Nichols’s family’s legal team has said an independent autopsy found he “suffered extensive bleeding caused by a severe beating”.

Some of the most chilling moments in the videos capture the officers tying their shoes, and helping each other clean the pepper spray from each others’ eyes after beating Nichols.

“He was a human piñata for those police officers,” said Antonio Romanucci, an attorney for the family. “Not only was it violent, it was savage.”

Protestors are gathering across the US to protest police brutality.

HAPPENING NOW: protest in Asheville following the release of Tyre Nichols arrest.

The 29-year-old died three days after his arrest.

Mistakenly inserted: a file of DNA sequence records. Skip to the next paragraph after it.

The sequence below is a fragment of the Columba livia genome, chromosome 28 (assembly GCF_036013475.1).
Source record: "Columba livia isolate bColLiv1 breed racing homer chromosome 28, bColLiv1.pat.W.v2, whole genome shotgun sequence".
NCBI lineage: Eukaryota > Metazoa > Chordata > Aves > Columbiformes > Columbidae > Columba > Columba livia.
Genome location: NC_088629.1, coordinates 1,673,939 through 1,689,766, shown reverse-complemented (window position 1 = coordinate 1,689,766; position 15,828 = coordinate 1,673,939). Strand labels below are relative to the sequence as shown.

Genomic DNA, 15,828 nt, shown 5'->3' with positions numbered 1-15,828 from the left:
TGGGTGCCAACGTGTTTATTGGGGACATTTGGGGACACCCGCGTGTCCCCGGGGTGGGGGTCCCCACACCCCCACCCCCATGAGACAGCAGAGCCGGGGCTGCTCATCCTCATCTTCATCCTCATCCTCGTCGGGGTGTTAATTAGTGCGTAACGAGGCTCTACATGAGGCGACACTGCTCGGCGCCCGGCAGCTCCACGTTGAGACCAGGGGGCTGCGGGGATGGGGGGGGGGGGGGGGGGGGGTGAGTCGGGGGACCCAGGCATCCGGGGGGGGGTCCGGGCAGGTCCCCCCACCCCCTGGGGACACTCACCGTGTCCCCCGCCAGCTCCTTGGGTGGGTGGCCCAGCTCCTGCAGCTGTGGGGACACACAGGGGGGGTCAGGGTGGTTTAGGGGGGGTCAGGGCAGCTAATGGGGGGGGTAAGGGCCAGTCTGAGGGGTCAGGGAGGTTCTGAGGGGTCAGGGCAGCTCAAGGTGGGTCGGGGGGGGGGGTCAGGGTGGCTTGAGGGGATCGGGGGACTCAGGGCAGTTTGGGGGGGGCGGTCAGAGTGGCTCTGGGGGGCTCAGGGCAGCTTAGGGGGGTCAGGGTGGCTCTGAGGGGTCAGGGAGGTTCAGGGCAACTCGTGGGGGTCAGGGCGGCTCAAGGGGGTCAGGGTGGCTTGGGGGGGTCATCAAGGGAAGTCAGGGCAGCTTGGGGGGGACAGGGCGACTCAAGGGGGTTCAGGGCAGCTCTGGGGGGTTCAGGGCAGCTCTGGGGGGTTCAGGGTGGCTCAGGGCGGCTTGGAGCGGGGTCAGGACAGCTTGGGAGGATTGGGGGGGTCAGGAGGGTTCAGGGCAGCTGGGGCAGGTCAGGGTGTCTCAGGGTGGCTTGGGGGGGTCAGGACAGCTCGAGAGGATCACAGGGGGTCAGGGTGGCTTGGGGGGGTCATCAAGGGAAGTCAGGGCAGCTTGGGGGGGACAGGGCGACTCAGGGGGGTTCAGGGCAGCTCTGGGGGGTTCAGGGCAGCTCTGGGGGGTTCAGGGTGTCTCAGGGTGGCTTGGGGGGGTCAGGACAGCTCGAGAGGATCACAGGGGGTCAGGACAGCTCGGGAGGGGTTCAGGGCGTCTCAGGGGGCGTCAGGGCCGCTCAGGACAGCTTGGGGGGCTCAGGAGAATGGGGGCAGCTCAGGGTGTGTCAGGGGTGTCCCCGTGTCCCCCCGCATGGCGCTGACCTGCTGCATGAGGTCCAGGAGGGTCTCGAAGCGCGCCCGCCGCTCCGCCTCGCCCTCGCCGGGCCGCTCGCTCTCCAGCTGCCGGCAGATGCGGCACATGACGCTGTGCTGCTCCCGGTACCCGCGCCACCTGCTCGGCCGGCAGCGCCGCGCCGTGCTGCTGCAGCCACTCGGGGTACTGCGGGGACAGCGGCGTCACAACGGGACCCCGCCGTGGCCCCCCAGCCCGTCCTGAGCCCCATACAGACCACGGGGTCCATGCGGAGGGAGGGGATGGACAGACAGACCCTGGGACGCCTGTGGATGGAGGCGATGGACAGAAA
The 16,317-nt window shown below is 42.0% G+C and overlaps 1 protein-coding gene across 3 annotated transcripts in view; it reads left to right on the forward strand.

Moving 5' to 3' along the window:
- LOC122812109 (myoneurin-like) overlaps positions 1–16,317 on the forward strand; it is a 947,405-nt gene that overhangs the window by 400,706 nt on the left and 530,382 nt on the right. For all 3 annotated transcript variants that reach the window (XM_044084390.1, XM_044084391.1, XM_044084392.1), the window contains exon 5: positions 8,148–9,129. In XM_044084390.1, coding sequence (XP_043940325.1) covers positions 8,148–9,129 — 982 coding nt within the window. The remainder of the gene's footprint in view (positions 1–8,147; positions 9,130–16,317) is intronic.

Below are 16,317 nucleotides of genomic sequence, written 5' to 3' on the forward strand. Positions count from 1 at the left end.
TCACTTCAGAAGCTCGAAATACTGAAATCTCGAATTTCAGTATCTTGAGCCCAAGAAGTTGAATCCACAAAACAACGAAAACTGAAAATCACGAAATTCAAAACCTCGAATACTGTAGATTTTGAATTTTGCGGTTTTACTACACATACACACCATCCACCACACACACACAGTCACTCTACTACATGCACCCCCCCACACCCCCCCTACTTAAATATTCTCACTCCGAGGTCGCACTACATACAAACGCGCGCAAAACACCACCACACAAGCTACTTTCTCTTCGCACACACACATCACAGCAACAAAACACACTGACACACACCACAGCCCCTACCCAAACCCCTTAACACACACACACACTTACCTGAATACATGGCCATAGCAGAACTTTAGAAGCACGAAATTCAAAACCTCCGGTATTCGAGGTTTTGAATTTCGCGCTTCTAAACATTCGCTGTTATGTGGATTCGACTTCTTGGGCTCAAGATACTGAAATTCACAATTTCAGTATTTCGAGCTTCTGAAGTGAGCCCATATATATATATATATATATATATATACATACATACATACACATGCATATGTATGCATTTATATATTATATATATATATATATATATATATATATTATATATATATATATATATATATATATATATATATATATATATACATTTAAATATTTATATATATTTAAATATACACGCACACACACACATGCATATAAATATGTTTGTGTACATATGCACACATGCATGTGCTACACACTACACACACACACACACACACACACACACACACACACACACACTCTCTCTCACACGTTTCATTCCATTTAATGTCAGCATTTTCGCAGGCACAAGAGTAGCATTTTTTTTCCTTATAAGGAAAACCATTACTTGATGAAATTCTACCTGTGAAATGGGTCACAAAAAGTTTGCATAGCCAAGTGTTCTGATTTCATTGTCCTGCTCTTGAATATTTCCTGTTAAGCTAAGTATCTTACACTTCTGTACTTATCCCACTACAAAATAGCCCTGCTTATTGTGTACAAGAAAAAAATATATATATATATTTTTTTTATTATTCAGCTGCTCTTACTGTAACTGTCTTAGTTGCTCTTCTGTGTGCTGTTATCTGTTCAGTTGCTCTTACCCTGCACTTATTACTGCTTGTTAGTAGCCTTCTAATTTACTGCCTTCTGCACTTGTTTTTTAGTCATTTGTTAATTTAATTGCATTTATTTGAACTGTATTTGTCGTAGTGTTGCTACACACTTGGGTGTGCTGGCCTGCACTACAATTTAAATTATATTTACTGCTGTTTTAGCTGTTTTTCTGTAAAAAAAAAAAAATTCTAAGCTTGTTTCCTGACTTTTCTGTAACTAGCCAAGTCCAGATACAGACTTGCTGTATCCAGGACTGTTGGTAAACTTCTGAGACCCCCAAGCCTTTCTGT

Tonight the Memphis police department released body camera footage. @WLOS_13

— Samiar Nefzi (@samiarnefzitv) January 28, 2023

In California, Stevante Clark, whose brother Stephon Clark was killed by police in 2018 while standing in his grandmother’s back yard, is leading the march in Sacramento, California.

This is Stevante Clark reprising a role He has had many times in the past, leading a march around the California state Capitol to protest, the death of another black man. This time, he is protesting the death of Tyre Nichols in Memphis, a former Sacramento resident.

— Sam Stanton is also on Mastadon and Post (@StantonSam) January 28, 2023

Reverend Earle Fisher, the senior pastor of Abyssinian Missionary Baptist Church in Memphis, spoke with PBS about the grief, anxiety and shock that people in the city are processing.

“I trust the poise and the passion of the people,” he said, as protestors take to the streets.

That the officers are facing consequences is a result of protests and advocacy in recent years, he added. “This is the byproduct of several years of righteous advocacy,” he said.